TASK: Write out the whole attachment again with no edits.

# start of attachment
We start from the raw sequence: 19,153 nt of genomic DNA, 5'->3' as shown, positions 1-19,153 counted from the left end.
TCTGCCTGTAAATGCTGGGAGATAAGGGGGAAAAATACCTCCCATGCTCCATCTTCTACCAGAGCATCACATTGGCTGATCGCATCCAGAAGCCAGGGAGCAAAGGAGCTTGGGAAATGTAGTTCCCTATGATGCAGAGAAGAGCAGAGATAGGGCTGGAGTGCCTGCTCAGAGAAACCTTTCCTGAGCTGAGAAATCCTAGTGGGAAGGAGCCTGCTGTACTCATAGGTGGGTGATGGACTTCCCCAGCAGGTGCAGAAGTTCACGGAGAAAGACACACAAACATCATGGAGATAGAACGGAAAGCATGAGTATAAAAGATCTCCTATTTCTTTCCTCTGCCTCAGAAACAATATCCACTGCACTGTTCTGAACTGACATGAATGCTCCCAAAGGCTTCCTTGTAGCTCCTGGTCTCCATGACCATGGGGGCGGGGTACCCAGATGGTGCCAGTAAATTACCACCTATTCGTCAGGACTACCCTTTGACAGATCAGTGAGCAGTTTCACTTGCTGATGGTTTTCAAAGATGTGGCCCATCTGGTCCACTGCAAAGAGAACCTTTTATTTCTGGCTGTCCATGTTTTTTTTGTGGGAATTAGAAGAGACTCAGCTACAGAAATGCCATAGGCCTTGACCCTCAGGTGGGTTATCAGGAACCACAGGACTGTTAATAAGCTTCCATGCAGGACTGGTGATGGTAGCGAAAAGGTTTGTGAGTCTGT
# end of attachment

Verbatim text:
We start from the raw sequence: 19,153 nt of genomic DNA, 5'->3' as shown, positions 1-19,153 counted from the left end.
TCTGCCTGTAAATGCTGGGAGATAAGGGGGAAAAATACCTCCCATGCTCCATCTTCTACCAGAGCATCACATTGGCTGATCGCATCCAGAAGCCAGGGAGCAAAGGAGCTTGGGAAATGTAGTTCCCTATGATGCAGAGAAGAGCAGAGATAGGGCTGGAGTGCCTGCTCAGAGAAACCTTTCCTGAGCTGAGAAATCCTAGTGGGAAGGAGCCTGCTGTACTCATAGGTGGGTGATGGACTTCCCCAGCAGGTGCAGAAGTTCACGGAGAAAGACACACAAACATCATGGAGATAGAACGGAAAGCATGAGTATAAAAGATCTCCTATTTCTTTCCTCTGCCTCAGAAACAATATCCACTGCACTGTTCTGAACTGACATGAATGCTCCCAAAGGCTTCCTTGTAGCTCCTGGTCTCCATGACCATGGGGGCGGGGTACCCAGATGGTGCCAGTAAATTACCACCTATTCGTCAGGACTACCCTTTGACAGATCAGTGAGCAGTTTCACTTGCTGATGGTTTTCAAAGATGTGGCCCATCTGGTCCACTGCAAAGAGAACCTTTTATTTCTGGCTGTCCATGTTTTTTTTGTGGGAATTAGAAGAGACTCAGCTACAGAAATGCCATAGGCCTTGACCCTCAGGTGGGTTATCAGGAACCACAGGACTGTTAATAAGCTTCCATGCAGGACTGGTGATGGTAGCGAAAAGGTTTGTGAGTCTGT